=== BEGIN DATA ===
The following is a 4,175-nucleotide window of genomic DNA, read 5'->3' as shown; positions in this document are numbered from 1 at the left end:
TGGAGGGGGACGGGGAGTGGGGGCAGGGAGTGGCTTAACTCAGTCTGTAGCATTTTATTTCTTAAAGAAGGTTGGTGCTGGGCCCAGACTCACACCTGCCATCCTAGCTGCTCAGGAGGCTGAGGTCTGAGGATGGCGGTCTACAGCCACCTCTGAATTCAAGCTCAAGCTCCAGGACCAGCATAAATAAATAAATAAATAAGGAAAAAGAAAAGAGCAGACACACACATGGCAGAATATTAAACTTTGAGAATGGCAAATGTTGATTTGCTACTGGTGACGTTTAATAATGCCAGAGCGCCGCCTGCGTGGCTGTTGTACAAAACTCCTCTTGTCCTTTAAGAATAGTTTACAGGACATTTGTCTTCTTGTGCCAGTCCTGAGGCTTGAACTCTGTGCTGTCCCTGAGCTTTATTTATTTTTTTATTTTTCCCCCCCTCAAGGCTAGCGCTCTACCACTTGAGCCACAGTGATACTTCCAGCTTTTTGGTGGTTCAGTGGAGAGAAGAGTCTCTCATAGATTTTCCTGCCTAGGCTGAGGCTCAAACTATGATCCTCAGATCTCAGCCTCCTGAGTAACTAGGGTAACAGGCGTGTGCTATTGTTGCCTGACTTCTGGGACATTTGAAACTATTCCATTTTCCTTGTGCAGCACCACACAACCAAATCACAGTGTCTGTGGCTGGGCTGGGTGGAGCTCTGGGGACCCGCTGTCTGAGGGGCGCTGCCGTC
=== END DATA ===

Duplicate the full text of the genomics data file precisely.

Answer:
The following is a 4,175-nucleotide window of genomic DNA, read 5'->3' as shown; positions in this document are numbered from 1 at the left end:
TGGAGGGGGACGGGGAGTGGGGGCAGGGAGTGGCTTAACTCAGTCTGTAGCATTTTATTTCTTAAAGAAGGTTGGTGCTGGGCCCAGACTCACACCTGCCATCCTAGCTGCTCAGGAGGCTGAGGTCTGAGGATGGCGGTCTACAGCCACCTCTGAATTCAAGCTCAAGCTCCAGGACCAGCATAAATAAATAAATAAATAAGGAAAAAGAAAAGAGCAGACACACACATGGCAGAATATTAAACTTTGAGAATGGCAAATGTTGATTTGCTACTGGTGACGTTTAATAATGCCAGAGCGCCGCCTGCGTGGCTGTTGTACAAAACTCCTCTTGTCCTTTAAGAATAGTTTACAGGACATTTGTCTTCTTGTGCCAGTCCTGAGGCTTGAACTCTGTGCTGTCCCTGAGCTTTATTTATTTTTTTATTTTTCCCCCCCTCAAGGCTAGCGCTCTACCACTTGAGCCACAGTGATACTTCCAGCTTTTTGGTGGTTCAGTGGAGAGAAGAGTCTCTCATAGATTTTCCTGCCTAGGCTGAGGCTCAAACTATGATCCTCAGATCTCAGCCTCCTGAGTAACTAGGGTAACAGGCGTGTGCTATTGTTGCCTGACTTCTGGGACATTTGAAACTATTCCATTTTCCTTGTGCAGCACCACACAACCAAATCACAGTGTCTGTGGCTGGGCTGGGTGGAGCTCTGGGGACCCGCTGTCTGAGGGGCGCTGCCGTC